TROY, Ore – An evacuation alert remains in place for Troy, Eden Bench, Grouse Flat and Bartlett Bench due to the 75,000 acre Grizzly Bear Complex Fire.

Evacuation 3 Level includes the area north of the Grande Ronde River at the state line; west of Oregon Highway 129; to the western section lines of 13, 14, 27, and 36 T07R4E to the National Forest Boundary; along the National Forest boundary to the Grand Ronde River. The Evacuation Area Level 3 includes the Wenaha State Wildlife Area, southwest of Troy.

Level 2 evacuation affects Asotin and west along County Road 105 to County Road 110 to County Road 181 to Forest Road 41 to Forest Road 40 to Forest Road 44 to Forest Road 43 to the forest boundary; south along the western section lines of sections 13, 14, 27, and 36, T07R4E, to Highway 129 and north to Asotin. Asotin is no longer on an evacuation level.

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Washington Incident Management Team Press Release

Fortunately, no significant or large areas of fire growth were reported after yesterday’s high winds.  An infra-red flight was flown last night recording any heat sources across the fire area.  Most of the fire spread was observed in the northern and northeastern part of the fire, within the Wenaha-Tucannon Wilderness.  Fire crews will be assigned tasks today designed to monitor containment lines and continue to construct and improve fire lines around the perimeter of the fire.  Other crews will mop-up (extinguish all burning material) near containment lines to further secure suppression efforts.

“A moderate breeze” is predicted today, according to Andy Haner, the Incident Meteorologist assigned to the fire.  The winds will be slightly less than yesterday, but due to an increase in humidity and lower temperatures, the fire behavior should be mitigated.  Andy has also forecast “wetting rains” of up to ¼” today, between the hours of 9 a.m. and 3 p.m.  This should increase the relative humidity and fuel moisture in the light fuels (vegetation) to 40 or 50%.  Dean Warner, the Fire Behavior Analyst, notes that fuels under the tree canopy will remain dry and susceptible to active burning.  Overall, the rate of fire spread will be less than in previous days, and fire crews will take advantage of these conditions when they safely continue their work to fully suppress the fire.

This equipment doesn't look like firefighting equipment, but it is playing a major role in protecting the Mill Creek Watershed, Bluewood Ski Area, Godman Campground and guard station, and several recreation residences from the Grizzly Bear Complex Fire. For the past week, it's been working to reinforce fire lines along the 64, and 46 Road above Walla Walla and Dayton Washington. Fire managers use the equipment mounted with spinning blades to chew up the vegetation, called mastication. With the trees and brush removed along the road the fire can more effectively be fought and stopped before it reaches Mill Creek. Picture courtesy B

This equipment doesn’t look like firefighting equipment, but it is playing a major role in protecting the Mill Creek Watershed, Bluewood Ski Area, Godman Campground and guard station, and several recreation residences from the Grizzly Bear Complex Fire. For the past week, it’s been working to reinforce fire lines along the 64, and 46 Road above Walla Walla and Dayton Washington. Fire managers use the equipment mounted with spinning blades to chew up the vegetation, called mastication. With the trees and brush removed along the road the fire can more effectively be fought and stopped before it reaches Mill Creek. Picture courtesy Washington Incident Management Team.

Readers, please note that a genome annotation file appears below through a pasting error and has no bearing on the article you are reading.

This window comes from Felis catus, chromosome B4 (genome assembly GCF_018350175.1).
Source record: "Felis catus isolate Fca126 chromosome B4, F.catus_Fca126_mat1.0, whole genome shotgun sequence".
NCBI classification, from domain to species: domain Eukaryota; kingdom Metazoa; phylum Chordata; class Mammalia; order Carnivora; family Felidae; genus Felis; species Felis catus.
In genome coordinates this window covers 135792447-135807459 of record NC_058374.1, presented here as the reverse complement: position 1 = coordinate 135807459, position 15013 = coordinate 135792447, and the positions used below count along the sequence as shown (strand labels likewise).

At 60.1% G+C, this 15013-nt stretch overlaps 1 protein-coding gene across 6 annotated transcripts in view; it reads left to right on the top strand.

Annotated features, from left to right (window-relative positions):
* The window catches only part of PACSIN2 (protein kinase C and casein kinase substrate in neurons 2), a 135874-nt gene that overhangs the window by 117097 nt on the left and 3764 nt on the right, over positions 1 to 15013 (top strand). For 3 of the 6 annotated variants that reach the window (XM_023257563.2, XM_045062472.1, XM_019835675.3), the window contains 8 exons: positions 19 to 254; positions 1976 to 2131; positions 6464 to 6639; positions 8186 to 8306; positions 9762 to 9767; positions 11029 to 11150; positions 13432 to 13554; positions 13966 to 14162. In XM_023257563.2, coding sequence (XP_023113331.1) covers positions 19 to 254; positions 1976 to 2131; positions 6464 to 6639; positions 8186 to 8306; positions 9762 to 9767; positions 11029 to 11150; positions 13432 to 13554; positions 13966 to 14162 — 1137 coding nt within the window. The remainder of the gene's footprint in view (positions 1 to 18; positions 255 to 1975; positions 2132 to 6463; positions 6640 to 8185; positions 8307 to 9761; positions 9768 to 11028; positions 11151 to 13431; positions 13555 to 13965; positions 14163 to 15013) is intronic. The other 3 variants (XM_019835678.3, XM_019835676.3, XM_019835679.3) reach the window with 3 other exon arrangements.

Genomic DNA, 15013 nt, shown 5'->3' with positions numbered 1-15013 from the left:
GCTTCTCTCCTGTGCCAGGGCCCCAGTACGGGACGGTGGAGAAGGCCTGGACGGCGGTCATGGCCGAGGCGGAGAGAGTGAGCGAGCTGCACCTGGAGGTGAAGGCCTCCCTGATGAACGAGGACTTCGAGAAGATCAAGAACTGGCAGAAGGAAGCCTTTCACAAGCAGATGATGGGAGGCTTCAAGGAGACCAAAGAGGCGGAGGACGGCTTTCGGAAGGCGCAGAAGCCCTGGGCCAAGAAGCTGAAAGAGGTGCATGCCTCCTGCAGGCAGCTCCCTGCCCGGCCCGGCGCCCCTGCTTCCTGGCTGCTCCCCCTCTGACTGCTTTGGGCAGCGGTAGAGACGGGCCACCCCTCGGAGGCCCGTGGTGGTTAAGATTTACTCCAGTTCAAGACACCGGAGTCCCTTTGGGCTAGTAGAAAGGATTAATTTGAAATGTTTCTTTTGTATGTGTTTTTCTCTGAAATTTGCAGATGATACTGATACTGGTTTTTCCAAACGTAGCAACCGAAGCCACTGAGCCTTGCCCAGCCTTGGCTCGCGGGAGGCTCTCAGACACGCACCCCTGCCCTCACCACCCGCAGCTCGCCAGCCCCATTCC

Level 1 evacuation remains for  the towns of Flora and Anatone. The area From Highway 129 at the northern township line of T09R46E to the Snake River; from the Snake River South to the Washington/Oregon state line; west to Highway 129, and north to the northern township line of T09R46E. The area west of Highway 3 in Oregon to Mud Creek to Courtney Creek, south along the eastern boundary of T4NR43E to south section lines of Sections 12, 11, 10, 9, 8 to southeast quarter of Section 7, north through portions of Section 7 and 6 to the Wildcat Creek to the Grand Ronde River to the Oregon/Washington State Line and east to Highway 3.

Sheriffs and county emergency are working with affected residents. For updated fire information, including local evacuation levels cal  541-612-0059 between 7 a.m. and 9 p.m. or by visiting http://inciweb.nwcg.gov/incident/4511/.

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There were reports yesterday of isolated winds gusts strong enough to blow over a remote weather station and other smaller, unsecured structures, such as tents and portable buildings

The fire lines around the Complex held the fire yesterday during the high wind event, so the evacuation levels were re-evaluated by local law enforcement officials.  Along with the recommendation and support from Brian Gales, the Incident Commander of the Washington Incident Management Team 4, some Evacuation Levels have been reduced.  The city of Asotin, WA no longer has any Evacuation Level.  The area south of the Grande Ronde River, near Flora that was in Level 2 is now at Level 1.  The area northeast of the fire, east of Highway 129 in Washington that was at a Level 2 is now at Level 1.  The area along the eastern part of the fire, near Troy, OR is now set at a level 1 (ready stage).

A Washington State National Guard communication unit has been set up in the community of Troy, OR to provide remote internet and telephone communications.  The Oregon National Guard has deployed 155 members to support suppression efforts.  They will be assisting with mop-up operations in the Troy and Grouse Flat areas.


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